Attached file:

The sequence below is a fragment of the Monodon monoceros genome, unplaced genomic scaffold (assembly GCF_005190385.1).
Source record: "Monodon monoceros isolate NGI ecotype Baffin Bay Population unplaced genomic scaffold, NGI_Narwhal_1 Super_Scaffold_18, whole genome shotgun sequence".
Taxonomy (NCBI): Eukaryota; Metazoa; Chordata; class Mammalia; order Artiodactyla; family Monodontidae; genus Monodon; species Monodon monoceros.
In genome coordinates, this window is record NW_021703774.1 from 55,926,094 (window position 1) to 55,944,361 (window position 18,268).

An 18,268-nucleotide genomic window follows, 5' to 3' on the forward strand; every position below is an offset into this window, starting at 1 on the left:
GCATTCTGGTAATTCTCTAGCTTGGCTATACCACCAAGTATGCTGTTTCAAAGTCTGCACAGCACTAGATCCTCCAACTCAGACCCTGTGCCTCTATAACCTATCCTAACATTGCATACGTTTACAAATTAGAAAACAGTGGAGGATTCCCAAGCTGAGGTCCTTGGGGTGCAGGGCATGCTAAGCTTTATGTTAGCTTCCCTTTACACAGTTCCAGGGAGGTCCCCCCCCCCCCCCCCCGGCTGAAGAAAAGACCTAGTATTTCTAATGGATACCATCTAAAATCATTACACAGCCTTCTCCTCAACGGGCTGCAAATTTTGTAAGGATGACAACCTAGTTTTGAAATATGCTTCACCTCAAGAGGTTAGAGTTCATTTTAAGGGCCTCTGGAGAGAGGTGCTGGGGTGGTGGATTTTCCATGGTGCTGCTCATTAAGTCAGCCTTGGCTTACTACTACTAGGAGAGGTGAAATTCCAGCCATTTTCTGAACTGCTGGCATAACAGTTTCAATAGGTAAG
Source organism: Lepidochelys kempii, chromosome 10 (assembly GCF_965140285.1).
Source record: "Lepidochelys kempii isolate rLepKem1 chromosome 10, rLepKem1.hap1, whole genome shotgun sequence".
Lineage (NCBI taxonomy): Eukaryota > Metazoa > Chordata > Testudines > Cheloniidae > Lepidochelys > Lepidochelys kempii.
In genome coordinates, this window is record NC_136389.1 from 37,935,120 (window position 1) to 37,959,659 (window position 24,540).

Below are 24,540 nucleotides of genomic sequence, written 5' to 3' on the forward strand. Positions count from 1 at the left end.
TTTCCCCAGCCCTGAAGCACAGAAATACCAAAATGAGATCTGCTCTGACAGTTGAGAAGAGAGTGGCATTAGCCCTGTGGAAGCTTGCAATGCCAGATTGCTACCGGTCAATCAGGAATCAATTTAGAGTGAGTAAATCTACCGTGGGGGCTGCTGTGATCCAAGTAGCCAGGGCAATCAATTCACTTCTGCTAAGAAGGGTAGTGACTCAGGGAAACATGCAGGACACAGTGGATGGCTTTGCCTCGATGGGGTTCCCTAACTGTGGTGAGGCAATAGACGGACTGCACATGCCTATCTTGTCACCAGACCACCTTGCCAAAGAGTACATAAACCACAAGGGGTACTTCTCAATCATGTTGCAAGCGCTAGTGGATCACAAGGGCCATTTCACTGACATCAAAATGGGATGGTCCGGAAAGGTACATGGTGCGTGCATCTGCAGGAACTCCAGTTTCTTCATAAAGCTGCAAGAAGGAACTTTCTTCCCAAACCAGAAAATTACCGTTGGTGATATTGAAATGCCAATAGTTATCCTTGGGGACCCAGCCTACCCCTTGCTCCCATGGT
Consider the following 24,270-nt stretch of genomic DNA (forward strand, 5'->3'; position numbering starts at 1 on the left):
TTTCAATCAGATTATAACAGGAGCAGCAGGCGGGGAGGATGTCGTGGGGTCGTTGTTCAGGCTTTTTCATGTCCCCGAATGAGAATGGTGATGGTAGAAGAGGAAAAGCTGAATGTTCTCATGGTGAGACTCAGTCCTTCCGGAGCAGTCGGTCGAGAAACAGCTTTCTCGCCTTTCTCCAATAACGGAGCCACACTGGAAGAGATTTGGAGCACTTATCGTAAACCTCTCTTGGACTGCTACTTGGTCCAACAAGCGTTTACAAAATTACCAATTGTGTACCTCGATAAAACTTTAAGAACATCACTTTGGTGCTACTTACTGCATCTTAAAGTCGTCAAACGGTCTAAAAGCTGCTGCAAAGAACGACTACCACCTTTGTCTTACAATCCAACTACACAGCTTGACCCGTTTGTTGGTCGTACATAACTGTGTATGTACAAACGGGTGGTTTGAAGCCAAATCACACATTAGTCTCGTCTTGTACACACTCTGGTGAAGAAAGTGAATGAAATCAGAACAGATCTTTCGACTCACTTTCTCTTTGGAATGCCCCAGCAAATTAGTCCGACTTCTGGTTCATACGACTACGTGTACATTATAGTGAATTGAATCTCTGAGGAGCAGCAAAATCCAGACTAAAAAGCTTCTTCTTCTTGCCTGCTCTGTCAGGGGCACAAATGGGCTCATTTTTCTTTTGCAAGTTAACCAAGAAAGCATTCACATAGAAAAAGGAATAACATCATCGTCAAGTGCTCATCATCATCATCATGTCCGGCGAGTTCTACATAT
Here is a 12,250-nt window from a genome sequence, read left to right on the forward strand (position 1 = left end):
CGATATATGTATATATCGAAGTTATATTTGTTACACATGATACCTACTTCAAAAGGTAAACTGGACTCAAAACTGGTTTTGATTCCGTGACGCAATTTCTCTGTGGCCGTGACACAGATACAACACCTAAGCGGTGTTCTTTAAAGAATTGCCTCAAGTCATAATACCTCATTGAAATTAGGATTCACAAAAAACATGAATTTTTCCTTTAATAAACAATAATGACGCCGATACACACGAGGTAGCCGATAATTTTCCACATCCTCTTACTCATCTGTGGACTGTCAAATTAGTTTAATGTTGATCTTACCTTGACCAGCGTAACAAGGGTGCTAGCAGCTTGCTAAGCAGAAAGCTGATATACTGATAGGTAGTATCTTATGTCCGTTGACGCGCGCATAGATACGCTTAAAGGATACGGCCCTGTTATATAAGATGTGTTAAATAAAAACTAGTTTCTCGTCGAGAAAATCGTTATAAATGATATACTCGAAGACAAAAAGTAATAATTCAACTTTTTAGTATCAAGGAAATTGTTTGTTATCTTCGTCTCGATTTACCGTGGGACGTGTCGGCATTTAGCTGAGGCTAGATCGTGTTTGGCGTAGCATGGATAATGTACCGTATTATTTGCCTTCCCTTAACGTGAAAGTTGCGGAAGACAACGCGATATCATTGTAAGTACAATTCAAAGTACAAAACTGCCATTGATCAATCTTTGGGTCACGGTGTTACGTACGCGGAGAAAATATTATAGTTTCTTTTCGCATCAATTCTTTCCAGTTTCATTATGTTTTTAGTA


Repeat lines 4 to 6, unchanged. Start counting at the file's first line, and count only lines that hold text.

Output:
In genome coordinates, this window is record NW_021703774.1 from 55,926,094 (window position 1) to 55,944,361 (window position 18,268).

An 18,268-nucleotide genomic window follows, 5' to 3' on the forward strand; every position below is an offset into this window, starting at 1 on the left:
GCATTCTGGTAATTCTCTAGCTTGGCTATACCACCAAGTATGCTGTTTCAAAGTCTGCACAGCACTAGATCCTCCAACTCAGACCCTGTGCCTCTATAACCTATCCTAACATTGCATACGTTTACAAATTAGAAAACAGTGGAGGATTCCCAAGCTGAGGTCCTTGGGGTGCAGGGCATGCTAAGCTTTATGTTAGCTTCCCTTTACACAGTTCCAGGGAGGTCCCCCCCCCCCCCCCCCGGCTGAAGAAAAGACCTAGTATTTCTAATGGATACCATCTAAAATCATTACACAGCCTTCTCCTCAACGGGCTGCAAATTTTGTAAGGATGACAACCTAGTTTTGAAATATGCTTCACCTCAAGAGGTTAGAGTTCATTTTAAGGGCCTCTGGAGAGAGGTGCTGGGGTGGTGGATTTTCCATGGTGCTGCTCATTAAGTCAGCCTTGGCTTACTACTACTAGGAGAGGTGAAATTCCAGCCATTTTCTGAACTGCTGGCATAACAGTTTCAATAGGTAAG